I’m glad I did. Through this, I learned that sometimes loving Ted is as easy as folding T-shirts a particular way.
Each time I put the energy into catering to one of his seemingly random preferences, rather than lazily resorting to mine, he feels heard, loved, and respected. I feel the same way when he caters to one of mine.
What about your other half? Is there a preference that seems silly to you?
Maybe like me, it’s how T-shirts are folded. Perhaps it even leaves you wanting to roll your eyes or shake your head.
If so, I encourage you to consider catering to your loved one instead. You might just be surprised how something so simple makes your spouse feel heard, loved, and respected. And, as a result, strengthens your connection with each other.
4. For a stronger marriage: Choose lightheartedness
Ted and I ended a recent year with much coughing and sneezing. A week before Christmas, our entire family was hit by an upper respiratory infection that lingered … and lingered. It was miserable.
Do you know what we decided to do?
We chose to hear the chorus of coughs that resounded through our house not as an inconvenience that threatened to ruin our holidays, but as part of our end-of-the-year story. A chapter that we decided would be marked by chicken noodle soup and family movie nights snuggled on the couch together rather than frustration.
Decide together to approach life with a sense of lightheartedness. With a heart that’s light, not heavy. While this points to the ability to laugh together at things like colds and coughs, don’t stop there.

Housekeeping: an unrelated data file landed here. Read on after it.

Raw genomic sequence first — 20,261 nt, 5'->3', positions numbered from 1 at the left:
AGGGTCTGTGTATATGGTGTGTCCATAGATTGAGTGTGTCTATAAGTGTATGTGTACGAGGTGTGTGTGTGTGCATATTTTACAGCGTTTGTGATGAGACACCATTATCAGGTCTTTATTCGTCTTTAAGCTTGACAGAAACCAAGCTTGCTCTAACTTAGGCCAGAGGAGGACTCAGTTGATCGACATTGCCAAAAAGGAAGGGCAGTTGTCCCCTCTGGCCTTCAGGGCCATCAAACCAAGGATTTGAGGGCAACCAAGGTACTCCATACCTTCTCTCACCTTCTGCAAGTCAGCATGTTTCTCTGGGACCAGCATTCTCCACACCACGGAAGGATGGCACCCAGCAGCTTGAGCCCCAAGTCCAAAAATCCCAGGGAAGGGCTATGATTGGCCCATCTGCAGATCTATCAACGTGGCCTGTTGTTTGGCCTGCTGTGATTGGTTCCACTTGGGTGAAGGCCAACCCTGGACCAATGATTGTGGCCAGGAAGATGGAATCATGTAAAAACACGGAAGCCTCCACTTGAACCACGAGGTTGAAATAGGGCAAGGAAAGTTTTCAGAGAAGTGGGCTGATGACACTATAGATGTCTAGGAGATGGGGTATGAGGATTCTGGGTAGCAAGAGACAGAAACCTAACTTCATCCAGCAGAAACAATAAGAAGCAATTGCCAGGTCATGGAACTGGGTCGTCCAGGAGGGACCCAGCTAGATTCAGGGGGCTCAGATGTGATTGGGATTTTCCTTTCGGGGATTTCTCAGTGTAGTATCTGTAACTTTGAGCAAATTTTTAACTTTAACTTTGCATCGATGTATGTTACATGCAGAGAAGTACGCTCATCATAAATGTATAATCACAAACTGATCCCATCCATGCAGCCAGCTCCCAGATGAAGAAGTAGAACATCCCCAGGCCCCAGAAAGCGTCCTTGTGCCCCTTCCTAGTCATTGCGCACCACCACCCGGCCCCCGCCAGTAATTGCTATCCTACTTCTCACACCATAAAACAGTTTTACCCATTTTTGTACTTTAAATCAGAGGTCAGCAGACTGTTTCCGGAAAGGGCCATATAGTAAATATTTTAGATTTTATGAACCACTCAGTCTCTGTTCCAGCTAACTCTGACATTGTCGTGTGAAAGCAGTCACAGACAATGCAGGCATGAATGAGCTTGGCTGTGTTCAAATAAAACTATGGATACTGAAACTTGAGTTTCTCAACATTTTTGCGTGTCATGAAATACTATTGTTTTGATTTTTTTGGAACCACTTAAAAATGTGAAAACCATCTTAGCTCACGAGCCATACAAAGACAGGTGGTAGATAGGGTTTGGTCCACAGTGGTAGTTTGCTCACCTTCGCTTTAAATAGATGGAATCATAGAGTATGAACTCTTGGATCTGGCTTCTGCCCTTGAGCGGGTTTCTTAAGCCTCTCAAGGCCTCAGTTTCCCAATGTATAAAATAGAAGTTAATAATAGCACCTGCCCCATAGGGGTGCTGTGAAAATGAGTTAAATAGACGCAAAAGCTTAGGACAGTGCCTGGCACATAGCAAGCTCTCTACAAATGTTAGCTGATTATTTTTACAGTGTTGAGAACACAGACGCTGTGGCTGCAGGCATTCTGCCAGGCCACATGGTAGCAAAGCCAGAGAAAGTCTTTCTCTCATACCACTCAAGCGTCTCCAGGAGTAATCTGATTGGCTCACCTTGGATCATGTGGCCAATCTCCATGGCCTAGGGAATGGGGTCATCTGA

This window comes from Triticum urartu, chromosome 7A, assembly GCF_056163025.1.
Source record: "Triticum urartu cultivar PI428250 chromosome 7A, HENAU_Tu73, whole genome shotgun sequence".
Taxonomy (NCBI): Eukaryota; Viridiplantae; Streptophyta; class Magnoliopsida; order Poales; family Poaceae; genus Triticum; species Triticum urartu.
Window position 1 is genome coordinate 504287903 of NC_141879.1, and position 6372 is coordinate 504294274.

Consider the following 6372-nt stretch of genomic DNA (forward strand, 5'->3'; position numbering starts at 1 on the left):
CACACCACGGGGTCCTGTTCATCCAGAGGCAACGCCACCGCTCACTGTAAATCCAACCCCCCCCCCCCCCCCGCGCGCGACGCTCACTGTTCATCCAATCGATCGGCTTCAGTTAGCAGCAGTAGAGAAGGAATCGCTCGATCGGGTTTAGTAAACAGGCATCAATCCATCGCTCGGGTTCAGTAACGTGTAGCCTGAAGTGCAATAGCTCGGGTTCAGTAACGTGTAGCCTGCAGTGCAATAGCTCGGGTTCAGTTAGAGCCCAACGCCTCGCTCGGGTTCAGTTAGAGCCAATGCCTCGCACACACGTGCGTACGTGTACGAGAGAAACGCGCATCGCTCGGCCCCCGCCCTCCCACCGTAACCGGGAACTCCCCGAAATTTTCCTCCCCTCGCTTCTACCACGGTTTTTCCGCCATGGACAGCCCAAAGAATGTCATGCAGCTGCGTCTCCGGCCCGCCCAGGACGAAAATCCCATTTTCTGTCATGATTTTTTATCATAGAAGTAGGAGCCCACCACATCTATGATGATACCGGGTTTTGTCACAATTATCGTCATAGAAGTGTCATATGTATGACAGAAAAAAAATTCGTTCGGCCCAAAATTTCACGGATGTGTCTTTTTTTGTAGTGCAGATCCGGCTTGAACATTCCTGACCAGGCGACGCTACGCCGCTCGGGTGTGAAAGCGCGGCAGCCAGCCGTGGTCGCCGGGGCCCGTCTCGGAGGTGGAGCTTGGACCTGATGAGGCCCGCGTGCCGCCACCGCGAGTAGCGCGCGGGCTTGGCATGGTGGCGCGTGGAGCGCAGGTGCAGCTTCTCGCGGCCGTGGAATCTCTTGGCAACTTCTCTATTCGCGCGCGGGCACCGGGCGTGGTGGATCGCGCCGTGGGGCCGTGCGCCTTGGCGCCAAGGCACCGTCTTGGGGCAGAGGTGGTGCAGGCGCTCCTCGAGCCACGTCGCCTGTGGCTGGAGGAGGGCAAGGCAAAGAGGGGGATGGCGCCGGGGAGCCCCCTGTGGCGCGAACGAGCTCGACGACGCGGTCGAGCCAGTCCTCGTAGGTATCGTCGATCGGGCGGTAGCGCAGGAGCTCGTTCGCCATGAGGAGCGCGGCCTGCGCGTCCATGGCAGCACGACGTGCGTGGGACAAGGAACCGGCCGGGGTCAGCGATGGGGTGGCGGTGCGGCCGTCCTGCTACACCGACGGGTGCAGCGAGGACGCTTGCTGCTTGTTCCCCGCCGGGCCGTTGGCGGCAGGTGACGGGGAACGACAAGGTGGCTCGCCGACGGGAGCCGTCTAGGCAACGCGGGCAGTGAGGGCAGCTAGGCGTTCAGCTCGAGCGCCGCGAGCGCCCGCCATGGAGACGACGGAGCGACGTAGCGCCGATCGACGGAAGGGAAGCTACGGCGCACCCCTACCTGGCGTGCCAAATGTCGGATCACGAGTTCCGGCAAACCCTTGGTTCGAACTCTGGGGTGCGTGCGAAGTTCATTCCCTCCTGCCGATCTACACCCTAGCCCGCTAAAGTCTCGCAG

Also choose to practice a lightheartedness that comes from what I call in my book Team Us an “unburdened heart.” Or, in other words, a heart that’s not weighed down by grudges toward one another.
If you’ve kept a list of the ways your spouse has failed, disappointed, or hurt you in the past, determine to let these things go – either personally or, if they are deeper issues, through the help of a trusted counselor – and determine that you won’t keep a “record of wrongs.” That instead, you will strive to not be so easily offended, to do your best to overlook offenses, and to seek to be a team.
If you’ve kept a list of the ways your spouse has failed, disappointed, or hurt you in the past, determine to let these things go.
5. For a stronger marriage: Determine to fight as allies
For us, conflict over the years has been inevitable. It’s never been about whether we will fight – because we do and we will butt heads – but about how and when we fight.
We’ve learned that in order to maintain that “us vs. the problem” attitude rather than the “me vs. you” mentality, we’ve had to determine to fight as allies, not as enemies. This means doing our best to work through conflict with each other in a way that serves to unite us and benefit the long-term health of our marriage.
How can you do the same in your relationship?
Dictionary.com defines allies as “a person who associates or cooperates with another; supporter.” When we cooperate with someone, we work together for a common purpose. In this case, to resolve conflict in a healthy way. This can be tricky though when tempers and heightened emotions are involved.
The next time you find yourself in a heated argument, consider temporarily (and calmly, if possible) stepping away from the conflict to give yourself room to calm down and think through the fight. As you do, make an effort to attempt to understand where your loved one is coming from.
Also, be sure to consider those things for which you need to own and offer an apology. Taking responsibility for your part in a fight can go far in facilitating reconciliation and strengthening your team.
Ted and I may have winged our first dance as husband and wife, but we’re doing our best not to improv when it comes to our relationship.
I hope the same can be said of you. If not, it’s not too late to start working toward a stronger marriage.
This post originally appeared on AshleighSlater.com and was republished with permission.